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New US-China Trade Deal Tentatively Set for May or June Completion

New US-China Trade Deal Tentatively Set for May or June Completion

The Wall Street Journal is reporting a trade deal between the U.S. and China is getting closer, and the two sides are hoping for a May or June signing ceremony to finalize the long and arduous trade talks and tariff fights.

U.S. trade representative Robert Lighthizer is tentatively scheduled to travel to Beijing the week of April 29, with a Chinese envoy coming to Washington the week of May 6.

Per WSJ:

Talks are continuing, and U.S. and Chinese officials have missed previous deadlines aimed at finishing a deal. But if the senior officials succeed in reaching an accord, then officials from both countries could spend a couple of weeks wrapping up the agreement’s text and legal language before a hoped-for presidential signing ceremony as soon as Memorial Day, the person said.

The latest preliminary schedule of meetings corresponds loosely to a goal President Trump announced April 4 after meeting with Mr. Liu in the White House. “Within the next four weeks or maybe less, maybe more, whatever it takes, something very monumental could be announced,” Mr. Trump said at the time.

The White House and U.S. Trade Representative’s office declined to comment immediately.

Bloomberg also reported Wednesday morning there are concerns that Trump may be giving China a new weapon against U.S. companies and “striking another blow to the international rule of law.”

Per Bloomberg:

Treasury Secretary Steven Mnuchin has said the U.S. has made its own commitments to China and agreed that both sides will be subject to an enforcement mechanism. “This will be a two-way agreement in enforcement,’’ Mnuchin said Monday, after saying over the weekend that the U.S. would be open to “certain repercussions.”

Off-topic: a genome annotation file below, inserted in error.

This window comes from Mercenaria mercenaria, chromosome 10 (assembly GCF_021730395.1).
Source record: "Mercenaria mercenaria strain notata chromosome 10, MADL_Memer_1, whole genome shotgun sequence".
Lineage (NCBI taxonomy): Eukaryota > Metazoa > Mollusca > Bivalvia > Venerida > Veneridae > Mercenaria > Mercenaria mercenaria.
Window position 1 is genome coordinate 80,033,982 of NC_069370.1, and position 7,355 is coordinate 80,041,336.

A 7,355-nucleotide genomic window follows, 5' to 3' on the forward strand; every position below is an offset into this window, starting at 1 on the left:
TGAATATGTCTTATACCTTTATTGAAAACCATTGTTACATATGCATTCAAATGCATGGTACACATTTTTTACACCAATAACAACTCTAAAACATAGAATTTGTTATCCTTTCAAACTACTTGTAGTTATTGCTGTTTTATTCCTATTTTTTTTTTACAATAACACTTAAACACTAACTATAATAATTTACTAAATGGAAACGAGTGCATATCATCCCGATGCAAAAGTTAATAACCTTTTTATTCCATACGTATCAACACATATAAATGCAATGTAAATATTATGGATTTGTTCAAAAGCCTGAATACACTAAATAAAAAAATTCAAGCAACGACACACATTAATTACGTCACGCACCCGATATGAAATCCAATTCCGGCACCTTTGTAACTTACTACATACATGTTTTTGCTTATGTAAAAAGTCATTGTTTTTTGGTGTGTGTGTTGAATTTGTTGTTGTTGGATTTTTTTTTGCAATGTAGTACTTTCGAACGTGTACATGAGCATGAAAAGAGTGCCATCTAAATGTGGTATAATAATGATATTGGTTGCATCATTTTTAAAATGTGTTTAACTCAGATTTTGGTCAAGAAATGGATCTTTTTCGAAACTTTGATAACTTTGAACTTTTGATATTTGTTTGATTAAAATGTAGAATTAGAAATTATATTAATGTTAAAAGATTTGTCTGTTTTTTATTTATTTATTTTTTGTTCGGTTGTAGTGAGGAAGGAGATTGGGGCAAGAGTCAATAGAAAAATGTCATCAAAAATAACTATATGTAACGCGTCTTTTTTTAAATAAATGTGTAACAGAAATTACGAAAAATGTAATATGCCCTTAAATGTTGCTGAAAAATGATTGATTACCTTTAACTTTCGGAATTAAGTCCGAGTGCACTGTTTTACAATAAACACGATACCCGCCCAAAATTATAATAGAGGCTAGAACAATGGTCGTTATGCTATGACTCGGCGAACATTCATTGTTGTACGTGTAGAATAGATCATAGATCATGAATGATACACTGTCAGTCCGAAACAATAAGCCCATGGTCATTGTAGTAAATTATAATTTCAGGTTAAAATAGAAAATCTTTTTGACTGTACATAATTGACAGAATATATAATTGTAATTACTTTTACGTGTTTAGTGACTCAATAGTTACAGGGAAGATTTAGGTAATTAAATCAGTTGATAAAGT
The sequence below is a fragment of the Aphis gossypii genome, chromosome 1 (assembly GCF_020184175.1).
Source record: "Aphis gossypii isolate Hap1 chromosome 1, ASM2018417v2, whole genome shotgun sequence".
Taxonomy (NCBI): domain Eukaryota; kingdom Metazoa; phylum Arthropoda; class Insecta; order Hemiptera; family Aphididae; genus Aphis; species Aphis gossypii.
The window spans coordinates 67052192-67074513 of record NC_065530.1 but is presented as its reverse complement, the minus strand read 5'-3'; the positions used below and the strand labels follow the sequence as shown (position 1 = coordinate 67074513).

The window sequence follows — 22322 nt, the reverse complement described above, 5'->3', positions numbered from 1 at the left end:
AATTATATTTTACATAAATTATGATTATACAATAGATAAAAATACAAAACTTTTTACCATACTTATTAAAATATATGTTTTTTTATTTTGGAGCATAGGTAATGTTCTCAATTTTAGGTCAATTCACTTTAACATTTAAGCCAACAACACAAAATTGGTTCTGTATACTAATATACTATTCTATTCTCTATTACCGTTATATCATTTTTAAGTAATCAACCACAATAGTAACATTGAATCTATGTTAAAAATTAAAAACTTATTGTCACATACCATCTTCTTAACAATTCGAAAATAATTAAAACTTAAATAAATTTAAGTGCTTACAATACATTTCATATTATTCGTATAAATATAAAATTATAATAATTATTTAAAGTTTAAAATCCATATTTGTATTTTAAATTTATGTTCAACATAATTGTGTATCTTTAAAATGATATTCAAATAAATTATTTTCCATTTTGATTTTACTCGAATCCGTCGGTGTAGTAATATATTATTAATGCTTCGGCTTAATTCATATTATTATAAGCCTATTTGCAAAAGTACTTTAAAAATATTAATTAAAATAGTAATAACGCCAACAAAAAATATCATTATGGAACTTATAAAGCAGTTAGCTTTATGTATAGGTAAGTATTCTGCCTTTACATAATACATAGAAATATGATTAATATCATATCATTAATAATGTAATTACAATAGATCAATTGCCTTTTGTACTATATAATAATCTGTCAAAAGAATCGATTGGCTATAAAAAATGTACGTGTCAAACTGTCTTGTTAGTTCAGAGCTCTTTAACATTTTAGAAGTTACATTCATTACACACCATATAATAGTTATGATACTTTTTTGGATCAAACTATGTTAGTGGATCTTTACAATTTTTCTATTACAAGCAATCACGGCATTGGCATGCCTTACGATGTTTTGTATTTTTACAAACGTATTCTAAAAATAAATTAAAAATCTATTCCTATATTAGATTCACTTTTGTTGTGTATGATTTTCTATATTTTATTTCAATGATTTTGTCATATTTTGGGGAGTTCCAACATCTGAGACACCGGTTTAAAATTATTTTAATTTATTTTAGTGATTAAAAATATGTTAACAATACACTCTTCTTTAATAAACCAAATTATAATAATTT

Details of the U.S. commitments and how the enforcement mechanism will operate remain scant. But Mnuchin’s comments have caused plenty of raised eyebrows from legal scholars to the business community and Congress.

If the U.S. allows China reciprocal enforcement powers, it would make China “judge, jury and executioner as to whether we have honored our obligations,’’ said Daniel Price, who served as a senior economic adviser to President George W. Bush and is now at Rock Creek Global Advisors in Washington. “I don’t think the U.S. business community is sufficiently alert to the risk of constantly being exposed to unilateral enforcement action by China.”

The Trump administration wants to have a mechanism that would allow it to quickly punish any foot-dragging by Chinese officials by imposing tariffs or other sanctions without having to go through the World Trade Organization or other adjudicators that they argue have been ineffective in the past. But any reciprocal deal would give Chinese leaders another way to quickly apply their own pressure on American companies.

The mechanism being contemplated, U.S. officials have said, would require consultations between U.S. and Chinese officials over disputes but ultimately allow either side to impose trade sanctions unilaterally. The deal may also see both sides agree to forego their right to retaliate or challenge any enforcement action by the other at the WTO.

Business groups have declined to comment publicly about Mnuchin’s statements, saying the model of the enforcement system isn’t clear yet. Lobbyists nevertheless complain they’re not being consulted by the administration and fret that once a deal is announced American companies will be forced to accept it as a fait accompli.

More to come as this story develops.